Sunday 4 May 2014
The Other Great Byron
I am re-reading The Road to Oxiana by Robert Byron. It's the sort of book you should keep beside your lavatory, and then every few years devote some proper time to reading at length. Lots of sensible people think it is the finest travel book ever written - Bruce Chatwin described it as "a sacred text, beyond criticism". The majority cite it as a seminal influence on all the good travel writing that followed.
Byron published Oxiana in 1937, just four years later he died when the ship he was travelling in was torpedoed off the north of Scotland. He was only 35. But he had lived through amazing times -- far enough away from the age of tourism to be able to travel in the old style; but also in the midst of the great historical upheavals of the 20th Century. He was a sharp observer. He spotted Stalin's monstrosity while H.G.Wells, Sidney Webb and others were returning from the USSR starry eyed. He also saw the writing on the Red Fort Wall about the future of British India.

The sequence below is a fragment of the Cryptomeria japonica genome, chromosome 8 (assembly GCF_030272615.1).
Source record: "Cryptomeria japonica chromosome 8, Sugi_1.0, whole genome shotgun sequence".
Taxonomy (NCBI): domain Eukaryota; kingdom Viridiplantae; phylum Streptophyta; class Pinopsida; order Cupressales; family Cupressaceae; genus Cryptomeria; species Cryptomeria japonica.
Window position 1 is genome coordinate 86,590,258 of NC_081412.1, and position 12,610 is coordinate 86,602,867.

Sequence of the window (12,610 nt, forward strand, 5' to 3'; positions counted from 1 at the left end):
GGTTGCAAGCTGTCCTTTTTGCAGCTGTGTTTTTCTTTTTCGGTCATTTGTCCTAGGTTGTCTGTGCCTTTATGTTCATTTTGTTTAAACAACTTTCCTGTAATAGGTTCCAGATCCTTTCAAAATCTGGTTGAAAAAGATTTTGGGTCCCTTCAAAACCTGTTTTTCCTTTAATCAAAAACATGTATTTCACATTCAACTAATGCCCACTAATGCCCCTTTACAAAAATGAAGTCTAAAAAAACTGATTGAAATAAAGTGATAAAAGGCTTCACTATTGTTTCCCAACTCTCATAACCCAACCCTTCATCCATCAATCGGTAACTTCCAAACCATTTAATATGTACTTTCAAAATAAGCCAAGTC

Yesterday I pondered on this section from Oxiana where Byron, en route to Central Asia, is in Tel Aviv and meets a leading Zionist. Byron is impressed with how the settlement has developed but asks a simple question. He receives a dismissive answer:
"I asked if it might not pay the Jews to placate the Arabs, even at inconvenience to themselves, with a view to peace in the future. Mr Gordon said no...'If the country is to be developed, the Arabs must suffer, because they don't like development. And that's the end of it.'"
The young Englishman's question could still be asked 80 years later.
PS. One more thing about Byron that strikes me in 2014. How would he use his conversational, immediate writing style, which is energetic and often hilarious, if he was writing now? Would he tweet instead of publishing on paper? The answer is possibly no. He worked painstakingly hard on his words - it took him 2 years to finish Oxiana after he got home - to give the impression of "dashed off" diary entries.